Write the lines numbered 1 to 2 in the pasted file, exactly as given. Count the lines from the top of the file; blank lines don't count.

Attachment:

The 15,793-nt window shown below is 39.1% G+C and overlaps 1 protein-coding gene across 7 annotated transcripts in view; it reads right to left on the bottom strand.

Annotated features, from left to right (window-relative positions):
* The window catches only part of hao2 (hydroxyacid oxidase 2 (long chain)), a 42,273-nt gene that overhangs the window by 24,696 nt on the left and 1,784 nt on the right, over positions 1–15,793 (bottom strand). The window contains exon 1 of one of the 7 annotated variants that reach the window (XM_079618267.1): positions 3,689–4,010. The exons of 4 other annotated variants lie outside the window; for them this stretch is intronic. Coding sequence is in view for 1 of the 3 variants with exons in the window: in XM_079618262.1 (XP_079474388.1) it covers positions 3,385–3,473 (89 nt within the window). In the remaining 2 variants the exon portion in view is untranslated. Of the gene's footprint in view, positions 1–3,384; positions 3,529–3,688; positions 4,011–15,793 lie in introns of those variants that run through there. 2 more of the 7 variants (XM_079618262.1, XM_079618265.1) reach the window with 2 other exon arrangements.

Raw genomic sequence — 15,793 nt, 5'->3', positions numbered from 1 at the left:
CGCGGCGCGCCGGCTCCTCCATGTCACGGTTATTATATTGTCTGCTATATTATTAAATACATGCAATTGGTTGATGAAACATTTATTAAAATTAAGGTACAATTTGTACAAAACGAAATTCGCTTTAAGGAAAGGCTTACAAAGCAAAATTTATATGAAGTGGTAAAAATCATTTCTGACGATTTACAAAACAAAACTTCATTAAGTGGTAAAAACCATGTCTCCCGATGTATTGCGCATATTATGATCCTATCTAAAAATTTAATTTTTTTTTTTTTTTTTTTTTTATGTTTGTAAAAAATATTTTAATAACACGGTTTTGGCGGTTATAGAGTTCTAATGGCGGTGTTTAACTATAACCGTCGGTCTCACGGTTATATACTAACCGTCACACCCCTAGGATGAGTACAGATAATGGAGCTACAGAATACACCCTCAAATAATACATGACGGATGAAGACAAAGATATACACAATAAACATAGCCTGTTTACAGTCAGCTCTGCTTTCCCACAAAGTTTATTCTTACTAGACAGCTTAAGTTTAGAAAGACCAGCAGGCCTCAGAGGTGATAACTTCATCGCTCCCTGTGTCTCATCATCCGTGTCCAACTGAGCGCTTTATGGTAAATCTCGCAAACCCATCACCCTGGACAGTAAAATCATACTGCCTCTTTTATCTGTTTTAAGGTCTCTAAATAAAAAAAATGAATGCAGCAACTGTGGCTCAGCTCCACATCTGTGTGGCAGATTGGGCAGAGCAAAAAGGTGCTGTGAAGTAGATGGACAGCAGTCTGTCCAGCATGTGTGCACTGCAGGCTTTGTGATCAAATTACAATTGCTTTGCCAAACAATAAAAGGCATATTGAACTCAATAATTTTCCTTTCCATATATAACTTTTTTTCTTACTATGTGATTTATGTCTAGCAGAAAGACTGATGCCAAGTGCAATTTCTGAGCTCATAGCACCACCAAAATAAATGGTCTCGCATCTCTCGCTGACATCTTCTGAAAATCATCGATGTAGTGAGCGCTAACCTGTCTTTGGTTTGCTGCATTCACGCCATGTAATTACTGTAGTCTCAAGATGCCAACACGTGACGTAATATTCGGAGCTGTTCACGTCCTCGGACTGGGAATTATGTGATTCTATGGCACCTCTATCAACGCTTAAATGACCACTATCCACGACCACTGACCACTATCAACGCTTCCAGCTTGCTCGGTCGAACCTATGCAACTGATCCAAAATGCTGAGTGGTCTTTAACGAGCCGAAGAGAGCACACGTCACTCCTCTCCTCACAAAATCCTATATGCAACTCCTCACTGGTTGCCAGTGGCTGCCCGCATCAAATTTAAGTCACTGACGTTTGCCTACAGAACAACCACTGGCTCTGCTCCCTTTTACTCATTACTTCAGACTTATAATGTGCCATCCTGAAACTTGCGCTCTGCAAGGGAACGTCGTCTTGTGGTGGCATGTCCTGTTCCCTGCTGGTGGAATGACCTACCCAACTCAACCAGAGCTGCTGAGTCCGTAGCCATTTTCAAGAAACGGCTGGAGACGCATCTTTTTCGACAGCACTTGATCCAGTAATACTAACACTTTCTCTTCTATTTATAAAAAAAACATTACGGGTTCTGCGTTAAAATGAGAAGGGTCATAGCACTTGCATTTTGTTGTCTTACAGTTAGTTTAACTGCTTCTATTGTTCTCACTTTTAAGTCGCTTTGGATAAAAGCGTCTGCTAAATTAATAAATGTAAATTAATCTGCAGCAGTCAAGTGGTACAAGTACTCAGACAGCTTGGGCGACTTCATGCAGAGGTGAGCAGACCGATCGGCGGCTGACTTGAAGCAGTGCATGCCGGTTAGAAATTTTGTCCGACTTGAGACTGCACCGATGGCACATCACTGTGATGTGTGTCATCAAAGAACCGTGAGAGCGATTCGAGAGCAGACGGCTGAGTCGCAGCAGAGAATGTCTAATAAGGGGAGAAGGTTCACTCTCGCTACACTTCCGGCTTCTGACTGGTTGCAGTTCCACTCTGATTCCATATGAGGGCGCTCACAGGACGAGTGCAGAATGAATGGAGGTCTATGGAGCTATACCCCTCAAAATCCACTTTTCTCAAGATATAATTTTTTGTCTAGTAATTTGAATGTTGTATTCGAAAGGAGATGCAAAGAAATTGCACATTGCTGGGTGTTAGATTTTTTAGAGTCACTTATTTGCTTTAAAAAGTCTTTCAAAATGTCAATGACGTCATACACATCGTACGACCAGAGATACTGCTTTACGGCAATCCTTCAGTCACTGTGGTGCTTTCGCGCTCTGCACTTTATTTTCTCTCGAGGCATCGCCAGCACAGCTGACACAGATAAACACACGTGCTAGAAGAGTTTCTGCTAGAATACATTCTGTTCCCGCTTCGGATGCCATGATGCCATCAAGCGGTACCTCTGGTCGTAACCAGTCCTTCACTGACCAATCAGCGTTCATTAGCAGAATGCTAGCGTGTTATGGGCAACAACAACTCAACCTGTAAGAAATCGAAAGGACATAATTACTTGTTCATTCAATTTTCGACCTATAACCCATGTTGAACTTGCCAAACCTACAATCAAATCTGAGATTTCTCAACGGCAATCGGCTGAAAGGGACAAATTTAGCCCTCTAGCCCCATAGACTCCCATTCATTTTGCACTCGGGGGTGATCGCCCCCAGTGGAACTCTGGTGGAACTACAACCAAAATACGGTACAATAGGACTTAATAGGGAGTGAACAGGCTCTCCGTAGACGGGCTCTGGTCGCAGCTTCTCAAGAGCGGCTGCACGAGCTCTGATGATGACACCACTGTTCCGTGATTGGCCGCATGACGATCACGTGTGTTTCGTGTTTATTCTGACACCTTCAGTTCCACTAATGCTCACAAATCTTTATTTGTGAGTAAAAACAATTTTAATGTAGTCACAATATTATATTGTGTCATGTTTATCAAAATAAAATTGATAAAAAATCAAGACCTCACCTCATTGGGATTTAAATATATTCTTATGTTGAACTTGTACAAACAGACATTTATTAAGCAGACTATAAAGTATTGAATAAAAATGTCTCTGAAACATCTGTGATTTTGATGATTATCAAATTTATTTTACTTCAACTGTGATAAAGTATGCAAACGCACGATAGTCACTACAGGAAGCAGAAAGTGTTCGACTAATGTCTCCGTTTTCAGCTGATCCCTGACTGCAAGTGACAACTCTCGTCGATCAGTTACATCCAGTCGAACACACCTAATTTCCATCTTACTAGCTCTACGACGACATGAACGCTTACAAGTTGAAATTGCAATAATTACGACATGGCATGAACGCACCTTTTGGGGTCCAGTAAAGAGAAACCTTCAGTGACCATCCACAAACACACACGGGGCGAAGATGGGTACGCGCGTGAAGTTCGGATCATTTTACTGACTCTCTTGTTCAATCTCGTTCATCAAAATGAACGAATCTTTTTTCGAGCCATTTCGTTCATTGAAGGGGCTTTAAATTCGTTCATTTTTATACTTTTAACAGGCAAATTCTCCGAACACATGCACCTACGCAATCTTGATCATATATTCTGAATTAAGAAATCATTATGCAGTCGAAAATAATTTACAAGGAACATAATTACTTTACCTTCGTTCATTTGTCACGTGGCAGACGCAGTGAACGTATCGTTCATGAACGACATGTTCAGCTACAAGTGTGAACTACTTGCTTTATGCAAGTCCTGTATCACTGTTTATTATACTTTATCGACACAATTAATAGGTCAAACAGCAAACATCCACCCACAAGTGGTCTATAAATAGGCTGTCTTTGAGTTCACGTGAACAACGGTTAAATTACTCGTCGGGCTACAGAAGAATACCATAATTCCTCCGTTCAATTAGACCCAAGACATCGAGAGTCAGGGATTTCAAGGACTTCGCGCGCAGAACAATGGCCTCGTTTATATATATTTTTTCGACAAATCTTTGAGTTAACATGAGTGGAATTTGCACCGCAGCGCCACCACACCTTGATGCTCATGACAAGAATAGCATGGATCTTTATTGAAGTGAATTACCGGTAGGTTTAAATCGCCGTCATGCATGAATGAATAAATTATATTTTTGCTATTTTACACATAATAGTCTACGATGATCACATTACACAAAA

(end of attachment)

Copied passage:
The 15,793-nt window shown below is 39.1% G+C and overlaps 1 protein-coding gene across 7 annotated transcripts in view; it reads right to left on the bottom strand.

Annotated features, from left to right (window-relative positions):